The jointless pedicel trait of tomato conferred by the j-2 gene is widely used in processing markets for stem-free removal of fruit to accommodate mechanized harvest. Although current utilization of j-2 for fresh-market tomato breeding is limited, interest in this trait may increase as breeders seek to address high labor costs through the development of mechanically harvestable cultivars for the fresh market. Yet, the introduction of this trait into new market classes heavily relies on phenotypic selection because there are presently no high-throughput methods available to genotype j-2. Reliable, high-throughput molecular markers to genotype the presence/absence of j-2 for selective breeding were developed. The molecular markers described here use the high-resolution DNA melting analysis (HRM) genotyping with single-nucleotide polymorphism (SNP) and derived cleaved amplified polymorphic sequence (dCAPS)–based genotyping. Two separate HRM-based markers target the j-2 on chromosome 12 or a linked sequence region 3.5 Mbp apart from the gene, and a dCAPS marker resides on the latter. We demonstrate the association between each marker and the jointless pedicel phenotype using segregating populations of diverse filial generations in multiple genetic backgrounds. These markers provide a useful resource for marker-assisted selection of j-2 in breeding populations.
Tong Geon Lee, Reza Shekasteband, Naama Menda, Lukas A. Mueller, and Samuel F. Hutton
Heather L. Merk, Shawn C. Yarnes, Allen Van Deynze, Nankui Tong, Naama Menda, Lukas A. Mueller, Martha A. Mutschler, Steven A. Loewen, James R. Myers, and David M. Francis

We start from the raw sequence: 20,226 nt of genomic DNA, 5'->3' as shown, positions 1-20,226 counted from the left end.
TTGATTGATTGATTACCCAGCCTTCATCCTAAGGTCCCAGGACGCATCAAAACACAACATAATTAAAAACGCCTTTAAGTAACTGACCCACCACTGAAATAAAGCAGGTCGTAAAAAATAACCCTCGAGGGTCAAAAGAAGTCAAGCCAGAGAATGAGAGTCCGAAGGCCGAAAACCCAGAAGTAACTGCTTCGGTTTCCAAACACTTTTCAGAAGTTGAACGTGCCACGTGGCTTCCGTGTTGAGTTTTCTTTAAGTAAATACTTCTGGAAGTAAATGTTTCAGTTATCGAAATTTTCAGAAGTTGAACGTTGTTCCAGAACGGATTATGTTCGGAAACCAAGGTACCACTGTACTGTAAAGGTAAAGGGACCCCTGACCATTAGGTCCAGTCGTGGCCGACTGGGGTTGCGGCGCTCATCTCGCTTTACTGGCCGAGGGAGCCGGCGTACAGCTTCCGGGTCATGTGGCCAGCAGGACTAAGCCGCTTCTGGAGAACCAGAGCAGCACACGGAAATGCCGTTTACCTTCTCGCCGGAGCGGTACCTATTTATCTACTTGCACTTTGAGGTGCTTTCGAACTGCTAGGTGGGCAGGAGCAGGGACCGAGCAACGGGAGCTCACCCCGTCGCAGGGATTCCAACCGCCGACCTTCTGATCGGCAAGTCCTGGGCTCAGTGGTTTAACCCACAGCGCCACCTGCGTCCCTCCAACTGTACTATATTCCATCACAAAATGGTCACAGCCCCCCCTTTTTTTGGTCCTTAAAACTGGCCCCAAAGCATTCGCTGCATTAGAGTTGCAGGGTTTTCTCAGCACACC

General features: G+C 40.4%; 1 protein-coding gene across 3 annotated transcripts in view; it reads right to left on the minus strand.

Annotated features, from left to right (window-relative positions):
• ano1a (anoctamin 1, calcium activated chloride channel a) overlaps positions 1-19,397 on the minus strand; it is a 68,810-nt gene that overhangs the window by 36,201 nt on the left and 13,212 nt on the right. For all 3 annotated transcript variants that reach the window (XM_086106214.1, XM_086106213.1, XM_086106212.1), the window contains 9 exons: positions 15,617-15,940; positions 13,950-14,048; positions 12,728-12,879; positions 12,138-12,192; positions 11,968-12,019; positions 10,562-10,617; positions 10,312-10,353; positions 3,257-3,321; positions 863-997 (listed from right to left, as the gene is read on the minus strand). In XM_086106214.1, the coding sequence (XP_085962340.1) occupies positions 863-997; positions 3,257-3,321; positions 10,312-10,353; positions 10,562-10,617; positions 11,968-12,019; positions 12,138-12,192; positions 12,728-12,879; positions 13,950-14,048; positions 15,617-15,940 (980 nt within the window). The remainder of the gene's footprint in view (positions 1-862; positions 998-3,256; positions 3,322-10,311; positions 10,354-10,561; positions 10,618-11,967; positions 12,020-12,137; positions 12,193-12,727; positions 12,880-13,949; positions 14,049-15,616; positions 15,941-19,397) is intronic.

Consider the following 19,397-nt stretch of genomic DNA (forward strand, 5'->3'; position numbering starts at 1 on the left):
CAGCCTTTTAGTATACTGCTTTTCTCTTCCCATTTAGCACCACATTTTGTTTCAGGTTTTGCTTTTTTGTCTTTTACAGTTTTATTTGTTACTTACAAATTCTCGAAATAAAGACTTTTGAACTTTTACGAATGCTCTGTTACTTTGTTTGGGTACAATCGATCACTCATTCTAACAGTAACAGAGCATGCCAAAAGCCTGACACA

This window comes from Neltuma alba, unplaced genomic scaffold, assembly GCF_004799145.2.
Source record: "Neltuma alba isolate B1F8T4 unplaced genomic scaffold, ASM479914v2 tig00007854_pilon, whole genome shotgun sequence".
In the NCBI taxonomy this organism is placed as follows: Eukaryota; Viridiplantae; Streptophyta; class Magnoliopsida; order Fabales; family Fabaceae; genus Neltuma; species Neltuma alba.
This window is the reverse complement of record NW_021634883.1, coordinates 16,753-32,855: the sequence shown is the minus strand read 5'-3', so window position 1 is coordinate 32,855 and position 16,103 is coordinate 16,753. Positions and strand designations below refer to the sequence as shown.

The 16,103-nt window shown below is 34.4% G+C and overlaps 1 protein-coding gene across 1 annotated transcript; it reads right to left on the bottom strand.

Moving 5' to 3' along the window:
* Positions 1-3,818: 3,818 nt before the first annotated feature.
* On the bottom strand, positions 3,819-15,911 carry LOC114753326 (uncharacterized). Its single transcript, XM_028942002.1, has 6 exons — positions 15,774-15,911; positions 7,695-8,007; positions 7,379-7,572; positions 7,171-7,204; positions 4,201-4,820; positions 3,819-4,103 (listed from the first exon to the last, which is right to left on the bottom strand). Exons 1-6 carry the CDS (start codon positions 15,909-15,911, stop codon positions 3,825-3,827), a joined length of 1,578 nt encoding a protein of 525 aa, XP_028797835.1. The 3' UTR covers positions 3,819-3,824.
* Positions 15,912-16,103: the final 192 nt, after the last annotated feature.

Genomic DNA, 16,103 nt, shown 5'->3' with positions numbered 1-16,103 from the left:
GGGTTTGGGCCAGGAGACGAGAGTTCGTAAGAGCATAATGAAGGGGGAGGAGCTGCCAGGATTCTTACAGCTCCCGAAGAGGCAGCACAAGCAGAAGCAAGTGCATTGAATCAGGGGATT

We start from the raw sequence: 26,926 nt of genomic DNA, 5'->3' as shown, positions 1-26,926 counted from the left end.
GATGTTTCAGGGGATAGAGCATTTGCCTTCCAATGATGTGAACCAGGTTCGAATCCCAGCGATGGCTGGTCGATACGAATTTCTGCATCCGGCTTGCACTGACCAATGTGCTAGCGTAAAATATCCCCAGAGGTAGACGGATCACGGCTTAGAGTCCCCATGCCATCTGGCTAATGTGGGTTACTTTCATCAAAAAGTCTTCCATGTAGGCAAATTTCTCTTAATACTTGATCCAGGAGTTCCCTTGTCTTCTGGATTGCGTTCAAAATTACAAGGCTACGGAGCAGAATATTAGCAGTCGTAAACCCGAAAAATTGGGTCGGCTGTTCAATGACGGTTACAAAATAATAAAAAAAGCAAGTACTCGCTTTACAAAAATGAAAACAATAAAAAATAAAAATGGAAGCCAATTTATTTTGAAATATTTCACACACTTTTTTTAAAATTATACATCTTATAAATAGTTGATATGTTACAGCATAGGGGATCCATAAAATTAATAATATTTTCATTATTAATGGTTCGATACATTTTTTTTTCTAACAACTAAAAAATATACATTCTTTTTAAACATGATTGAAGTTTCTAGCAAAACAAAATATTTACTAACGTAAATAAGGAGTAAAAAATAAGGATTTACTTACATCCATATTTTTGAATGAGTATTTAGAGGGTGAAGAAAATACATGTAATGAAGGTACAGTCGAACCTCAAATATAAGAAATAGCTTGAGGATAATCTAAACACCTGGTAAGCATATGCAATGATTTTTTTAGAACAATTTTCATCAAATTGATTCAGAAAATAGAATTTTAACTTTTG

For many horticultural crops, selection is based on quality as well as yield. To investigate the distribution of trait variation and identify those attributes appropriate for developing selection indices, we collected and organized information related to fruit size, shape, color, soluble solids, acid, and yield traits for 143 processing tomato (Solanum lycopersicum L.) lines from North America. Evaluation of the germplasm panel was conducted in a multiyear, multilocation trial. Data were stored in a flat-file format and in a trait ontology database, providing a public archive. We estimated variance components and proportion of variance resulting from genetics for each trait. Genetic variance was low to moderate (range, 0.03–0.51) for most traits, indicating high environmental influence on trait expression and/or complex genetic architecture. Phenotypic values for each line were estimated across environments as best linear unbiased predictors (BLUPs). Principal components (PC) analysis using the trait BLUPs provided a means to assess which traits explained variation in the germplasm. The first two PCs explained 28.0% and 16.2% of the variance and were heavily weighted by measures of fruit shape and size. The third PC explained 12.9% of the phenotypic variance and was determined by fruit color and yield components. Trait BLUPs and the first three PCs were also used to explore the relationship between phenotypes and the origin of the accessions. We were able to differentiate germplasm for fruit size, fruit shape, yield, soluble solids, and color based on origin, indicating regional breeding programs provide a source of trait variation. These analyses suggest that multitrait selection indices could be established that encompass quality traits in addition to yield. However, such indices will need to balance trait correlations and be consistent with market valuation.